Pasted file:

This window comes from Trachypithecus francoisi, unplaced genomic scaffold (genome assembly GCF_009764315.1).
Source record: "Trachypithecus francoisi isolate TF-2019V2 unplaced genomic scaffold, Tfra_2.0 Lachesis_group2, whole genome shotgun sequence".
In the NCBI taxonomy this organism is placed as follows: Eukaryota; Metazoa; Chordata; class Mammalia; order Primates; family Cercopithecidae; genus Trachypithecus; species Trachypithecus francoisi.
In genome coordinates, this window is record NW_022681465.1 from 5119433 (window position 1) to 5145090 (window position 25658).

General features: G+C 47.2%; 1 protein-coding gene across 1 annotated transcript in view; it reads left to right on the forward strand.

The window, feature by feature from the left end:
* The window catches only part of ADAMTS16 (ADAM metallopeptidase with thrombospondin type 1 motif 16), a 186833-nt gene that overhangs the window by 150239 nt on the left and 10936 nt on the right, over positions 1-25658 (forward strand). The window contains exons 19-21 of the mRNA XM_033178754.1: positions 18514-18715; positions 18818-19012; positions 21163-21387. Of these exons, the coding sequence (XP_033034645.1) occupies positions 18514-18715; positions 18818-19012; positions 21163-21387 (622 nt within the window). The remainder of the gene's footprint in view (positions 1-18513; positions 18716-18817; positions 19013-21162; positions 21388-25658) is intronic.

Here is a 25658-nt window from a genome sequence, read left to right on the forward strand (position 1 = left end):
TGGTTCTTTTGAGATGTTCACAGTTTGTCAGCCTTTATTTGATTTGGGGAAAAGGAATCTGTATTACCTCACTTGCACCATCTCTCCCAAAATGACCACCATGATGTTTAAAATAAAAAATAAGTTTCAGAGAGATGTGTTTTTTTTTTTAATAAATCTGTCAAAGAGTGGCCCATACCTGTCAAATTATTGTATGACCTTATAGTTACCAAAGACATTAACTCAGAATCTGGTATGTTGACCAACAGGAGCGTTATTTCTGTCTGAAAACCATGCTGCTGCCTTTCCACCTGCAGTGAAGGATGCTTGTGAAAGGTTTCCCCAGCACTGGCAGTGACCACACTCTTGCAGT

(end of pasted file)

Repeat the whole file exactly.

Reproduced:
This window comes from Trachypithecus francoisi, unplaced genomic scaffold (genome assembly GCF_009764315.1).
Source record: "Trachypithecus francoisi isolate TF-2019V2 unplaced genomic scaffold, Tfra_2.0 Lachesis_group2, whole genome shotgun sequence".
In the NCBI taxonomy this organism is placed as follows: Eukaryota; Metazoa; Chordata; class Mammalia; order Primates; family Cercopithecidae; genus Trachypithecus; species Trachypithecus francoisi.
In genome coordinates, this window is record NW_022681465.1 from 5119433 (window position 1) to 5145090 (window position 25658).

General features: G+C 47.2%; 1 protein-coding gene across 1 annotated transcript in view; it reads left to right on the forward strand.

The window, feature by feature from the left end:
* The window catches only part of ADAMTS16 (ADAM metallopeptidase with thrombospondin type 1 motif 16), a 186833-nt gene that overhangs the window by 150239 nt on the left and 10936 nt on the right, over positions 1-25658 (forward strand). The window contains exons 19-21 of the mRNA XM_033178754.1: positions 18514-18715; positions 18818-19012; positions 21163-21387. Of these exons, the coding sequence (XP_033034645.1) occupies positions 18514-18715; positions 18818-19012; positions 21163-21387 (622 nt within the window). The remainder of the gene's footprint in view (positions 1-18513; positions 18716-18817; positions 19013-21162; positions 21388-25658) is intronic.

Here is a 25658-nt window from a genome sequence, read left to right on the forward strand (position 1 = left end):
TGGTTCTTTTGAGATGTTCACAGTTTGTCAGCCTTTATTTGATTTGGGGAAAAGGAATCTGTATTACCTCACTTGCACCATCTCTCCCAAAATGACCACCATGATGTTTAAAATAAAAAATAAGTTTCAGAGAGATGTGTTTTTTTTTTTAATAAATCTGTCAAAGAGTGGCCCATACCTGTCAAATTATTGTATGACCTTATAGTTACCAAAGACATTAACTCAGAATCTGGTATGTTGACCAACAGGAGCGTTATTTCTGTCTGAAAACCATGCTGCTGCCTTTCCACCTGCAGTGAAGGATGCTTGTGAAAGGTTTCCCCAGCACTGGCAGTGACCACACTCTTGCAGT